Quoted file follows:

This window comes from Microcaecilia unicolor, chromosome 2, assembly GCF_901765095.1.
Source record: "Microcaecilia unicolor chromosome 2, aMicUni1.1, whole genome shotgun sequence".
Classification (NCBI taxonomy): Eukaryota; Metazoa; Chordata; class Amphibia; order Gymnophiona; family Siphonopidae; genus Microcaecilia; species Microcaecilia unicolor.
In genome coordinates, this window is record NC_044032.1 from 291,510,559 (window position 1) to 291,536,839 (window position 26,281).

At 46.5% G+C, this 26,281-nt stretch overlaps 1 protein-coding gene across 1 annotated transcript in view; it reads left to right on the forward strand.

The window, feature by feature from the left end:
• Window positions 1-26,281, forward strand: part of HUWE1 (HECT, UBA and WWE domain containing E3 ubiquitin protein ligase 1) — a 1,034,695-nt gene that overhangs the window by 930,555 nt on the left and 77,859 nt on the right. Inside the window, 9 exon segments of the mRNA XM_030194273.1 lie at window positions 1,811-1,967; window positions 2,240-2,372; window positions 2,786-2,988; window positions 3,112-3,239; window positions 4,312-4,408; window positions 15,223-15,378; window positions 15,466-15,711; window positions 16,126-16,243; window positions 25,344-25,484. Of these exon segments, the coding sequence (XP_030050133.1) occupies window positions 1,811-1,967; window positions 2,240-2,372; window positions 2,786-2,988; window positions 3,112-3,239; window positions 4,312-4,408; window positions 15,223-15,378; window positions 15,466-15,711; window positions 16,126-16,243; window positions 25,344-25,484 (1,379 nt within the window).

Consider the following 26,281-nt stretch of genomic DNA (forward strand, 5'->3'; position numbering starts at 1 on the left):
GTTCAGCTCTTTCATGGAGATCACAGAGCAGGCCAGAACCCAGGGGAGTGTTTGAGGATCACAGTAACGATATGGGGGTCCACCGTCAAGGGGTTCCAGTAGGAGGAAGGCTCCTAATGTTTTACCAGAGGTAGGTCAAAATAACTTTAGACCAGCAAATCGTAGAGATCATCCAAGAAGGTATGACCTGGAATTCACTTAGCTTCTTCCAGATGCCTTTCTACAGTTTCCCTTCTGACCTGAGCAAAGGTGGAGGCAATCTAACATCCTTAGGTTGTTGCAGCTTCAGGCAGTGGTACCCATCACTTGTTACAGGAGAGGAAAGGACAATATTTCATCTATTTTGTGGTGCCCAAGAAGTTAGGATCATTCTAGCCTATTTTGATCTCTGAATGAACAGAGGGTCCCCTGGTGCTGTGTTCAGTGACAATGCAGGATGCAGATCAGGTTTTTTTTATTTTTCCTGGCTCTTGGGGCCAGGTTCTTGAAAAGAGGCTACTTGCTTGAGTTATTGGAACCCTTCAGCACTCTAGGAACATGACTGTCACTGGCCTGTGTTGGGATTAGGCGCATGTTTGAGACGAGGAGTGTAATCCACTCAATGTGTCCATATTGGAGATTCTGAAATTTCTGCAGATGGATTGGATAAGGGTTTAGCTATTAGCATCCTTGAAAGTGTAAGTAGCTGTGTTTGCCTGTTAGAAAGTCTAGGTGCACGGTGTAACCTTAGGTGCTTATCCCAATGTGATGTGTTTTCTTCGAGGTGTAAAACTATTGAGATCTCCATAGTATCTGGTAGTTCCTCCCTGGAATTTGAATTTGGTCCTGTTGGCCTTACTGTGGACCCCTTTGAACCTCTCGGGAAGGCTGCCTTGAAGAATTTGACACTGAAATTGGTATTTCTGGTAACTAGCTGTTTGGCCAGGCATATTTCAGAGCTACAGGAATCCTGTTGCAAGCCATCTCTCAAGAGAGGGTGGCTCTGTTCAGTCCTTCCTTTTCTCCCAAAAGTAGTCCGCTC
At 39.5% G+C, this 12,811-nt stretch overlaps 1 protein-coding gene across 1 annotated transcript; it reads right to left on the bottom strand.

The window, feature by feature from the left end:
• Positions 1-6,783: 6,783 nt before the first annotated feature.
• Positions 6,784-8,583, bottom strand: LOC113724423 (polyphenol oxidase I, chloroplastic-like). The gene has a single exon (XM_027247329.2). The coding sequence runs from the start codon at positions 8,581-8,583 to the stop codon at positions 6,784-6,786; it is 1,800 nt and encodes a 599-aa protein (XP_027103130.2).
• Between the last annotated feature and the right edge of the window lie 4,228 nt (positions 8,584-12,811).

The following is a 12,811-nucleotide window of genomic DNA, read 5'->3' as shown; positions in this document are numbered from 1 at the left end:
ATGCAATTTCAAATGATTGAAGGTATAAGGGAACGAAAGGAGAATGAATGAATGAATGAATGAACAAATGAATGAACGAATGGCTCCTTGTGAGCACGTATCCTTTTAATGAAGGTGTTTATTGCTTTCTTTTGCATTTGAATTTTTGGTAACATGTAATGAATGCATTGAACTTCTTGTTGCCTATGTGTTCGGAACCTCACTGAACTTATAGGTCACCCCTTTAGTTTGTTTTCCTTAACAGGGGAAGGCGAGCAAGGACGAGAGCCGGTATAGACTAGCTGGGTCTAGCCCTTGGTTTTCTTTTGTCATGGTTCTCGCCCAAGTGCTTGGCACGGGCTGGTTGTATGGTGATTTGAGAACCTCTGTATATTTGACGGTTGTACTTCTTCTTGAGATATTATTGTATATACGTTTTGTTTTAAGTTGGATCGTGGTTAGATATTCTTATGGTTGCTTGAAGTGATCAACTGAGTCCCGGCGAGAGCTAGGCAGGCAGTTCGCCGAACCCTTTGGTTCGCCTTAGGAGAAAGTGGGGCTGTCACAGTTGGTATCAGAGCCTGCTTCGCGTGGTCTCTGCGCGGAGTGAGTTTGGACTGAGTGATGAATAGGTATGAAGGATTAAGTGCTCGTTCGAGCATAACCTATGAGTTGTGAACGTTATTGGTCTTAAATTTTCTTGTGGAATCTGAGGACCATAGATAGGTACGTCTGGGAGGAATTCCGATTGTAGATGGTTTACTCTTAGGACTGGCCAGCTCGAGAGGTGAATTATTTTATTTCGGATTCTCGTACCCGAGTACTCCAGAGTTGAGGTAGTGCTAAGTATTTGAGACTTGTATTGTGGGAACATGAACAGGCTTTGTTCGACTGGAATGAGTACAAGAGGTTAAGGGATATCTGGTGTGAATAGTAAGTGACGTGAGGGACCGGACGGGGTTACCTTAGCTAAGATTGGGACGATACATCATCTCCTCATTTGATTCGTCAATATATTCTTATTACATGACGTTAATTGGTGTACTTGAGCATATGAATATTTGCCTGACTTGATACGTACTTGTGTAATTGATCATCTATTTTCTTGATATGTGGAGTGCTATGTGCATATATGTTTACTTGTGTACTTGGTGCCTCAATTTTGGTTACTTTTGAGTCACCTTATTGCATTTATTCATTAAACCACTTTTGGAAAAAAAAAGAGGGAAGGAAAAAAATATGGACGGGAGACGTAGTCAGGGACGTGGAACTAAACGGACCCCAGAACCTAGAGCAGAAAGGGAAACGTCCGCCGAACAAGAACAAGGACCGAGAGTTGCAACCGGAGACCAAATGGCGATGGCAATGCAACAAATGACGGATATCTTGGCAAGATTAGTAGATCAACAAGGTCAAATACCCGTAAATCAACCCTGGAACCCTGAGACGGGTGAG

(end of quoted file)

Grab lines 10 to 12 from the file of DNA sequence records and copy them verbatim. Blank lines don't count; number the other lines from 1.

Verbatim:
At 39.5% G+C, this 12,811-nt stretch overlaps 1 protein-coding gene across 1 annotated transcript; it reads right to left on the bottom strand.

The window, feature by feature from the left end:
• Positions 1-6,783: 6,783 nt before the first annotated feature.